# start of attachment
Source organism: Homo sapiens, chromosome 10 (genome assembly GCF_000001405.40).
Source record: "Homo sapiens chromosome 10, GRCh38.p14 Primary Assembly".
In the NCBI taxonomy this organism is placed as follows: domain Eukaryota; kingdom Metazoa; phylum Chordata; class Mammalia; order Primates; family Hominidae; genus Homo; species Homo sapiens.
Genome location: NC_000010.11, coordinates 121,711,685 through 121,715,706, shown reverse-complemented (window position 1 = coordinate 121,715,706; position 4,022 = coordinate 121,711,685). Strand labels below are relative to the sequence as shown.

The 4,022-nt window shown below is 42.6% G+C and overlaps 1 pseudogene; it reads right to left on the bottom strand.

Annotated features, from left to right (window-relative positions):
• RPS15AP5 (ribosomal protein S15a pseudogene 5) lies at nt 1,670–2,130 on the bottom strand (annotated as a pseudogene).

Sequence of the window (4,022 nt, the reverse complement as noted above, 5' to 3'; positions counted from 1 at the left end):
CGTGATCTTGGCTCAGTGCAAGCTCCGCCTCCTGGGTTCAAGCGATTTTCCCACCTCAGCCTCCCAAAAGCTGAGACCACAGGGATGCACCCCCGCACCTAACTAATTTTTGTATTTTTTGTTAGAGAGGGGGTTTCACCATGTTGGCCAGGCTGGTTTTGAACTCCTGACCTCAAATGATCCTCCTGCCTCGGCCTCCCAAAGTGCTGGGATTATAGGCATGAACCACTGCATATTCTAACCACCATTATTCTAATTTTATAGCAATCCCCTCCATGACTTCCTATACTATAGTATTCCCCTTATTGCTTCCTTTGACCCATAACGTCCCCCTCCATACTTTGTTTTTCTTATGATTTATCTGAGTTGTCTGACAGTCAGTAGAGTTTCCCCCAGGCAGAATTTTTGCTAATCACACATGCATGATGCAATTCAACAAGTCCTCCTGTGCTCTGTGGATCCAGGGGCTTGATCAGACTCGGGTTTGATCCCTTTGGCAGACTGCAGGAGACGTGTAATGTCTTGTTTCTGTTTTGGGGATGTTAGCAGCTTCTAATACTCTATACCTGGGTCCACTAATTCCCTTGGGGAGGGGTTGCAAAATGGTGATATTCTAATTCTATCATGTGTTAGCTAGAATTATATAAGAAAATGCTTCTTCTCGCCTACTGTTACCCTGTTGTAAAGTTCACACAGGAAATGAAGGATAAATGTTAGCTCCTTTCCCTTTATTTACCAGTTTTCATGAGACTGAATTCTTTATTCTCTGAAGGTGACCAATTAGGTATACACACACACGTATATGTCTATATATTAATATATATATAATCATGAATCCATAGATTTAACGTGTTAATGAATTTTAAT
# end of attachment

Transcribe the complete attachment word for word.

Source organism: Homo sapiens, chromosome 10 (genome assembly GCF_000001405.40).
Source record: "Homo sapiens chromosome 10, GRCh38.p14 Primary Assembly".
In the NCBI taxonomy this organism is placed as follows: domain Eukaryota; kingdom Metazoa; phylum Chordata; class Mammalia; order Primates; family Hominidae; genus Homo; species Homo sapiens.
Genome location: NC_000010.11, coordinates 121,711,685 through 121,715,706, shown reverse-complemented (window position 1 = coordinate 121,715,706; position 4,022 = coordinate 121,711,685). Strand labels below are relative to the sequence as shown.

The 4,022-nt window shown below is 42.6% G+C and overlaps 1 pseudogene; it reads right to left on the bottom strand.

Annotated features, from left to right (window-relative positions):
• RPS15AP5 (ribosomal protein S15a pseudogene 5) lies at nt 1,670–2,130 on the bottom strand (annotated as a pseudogene).

Sequence of the window (4,022 nt, the reverse complement as noted above, 5' to 3'; positions counted from 1 at the left end):
CGTGATCTTGGCTCAGTGCAAGCTCCGCCTCCTGGGTTCAAGCGATTTTCCCACCTCAGCCTCCCAAAAGCTGAGACCACAGGGATGCACCCCCGCACCTAACTAATTTTTGTATTTTTTGTTAGAGAGGGGGTTTCACCATGTTGGCCAGGCTGGTTTTGAACTCCTGACCTCAAATGATCCTCCTGCCTCGGCCTCCCAAAGTGCTGGGATTATAGGCATGAACCACTGCATATTCTAACCACCATTATTCTAATTTTATAGCAATCCCCTCCATGACTTCCTATACTATAGTATTCCCCTTATTGCTTCCTTTGACCCATAACGTCCCCCTCCATACTTTGTTTTTCTTATGATTTATCTGAGTTGTCTGACAGTCAGTAGAGTTTCCCCCAGGCAGAATTTTTGCTAATCACACATGCATGATGCAATTCAACAAGTCCTCCTGTGCTCTGTGGATCCAGGGGCTTGATCAGACTCGGGTTTGATCCCTTTGGCAGACTGCAGGAGACGTGTAATGTCTTGTTTCTGTTTTGGGGATGTTAGCAGCTTCTAATACTCTATACCTGGGTCCACTAATTCCCTTGGGGAGGGGTTGCAAAATGGTGATATTCTAATTCTATCATGTGTTAGCTAGAATTATATAAGAAAATGCTTCTTCTCGCCTACTGTTACCCTGTTGTAAAGTTCACACAGGAAATGAAGGATAAATGTTAGCTCCTTTCCCTTTATTTACCAGTTTTCATGAGACTGAATTCTTTATTCTCTGAAGGTGACCAATTAGGTATACACACACACGTATATGTCTATATATTAATATATATATAATCATGAATCCATAGATTTAACGTGTTAATGAATTTTAAT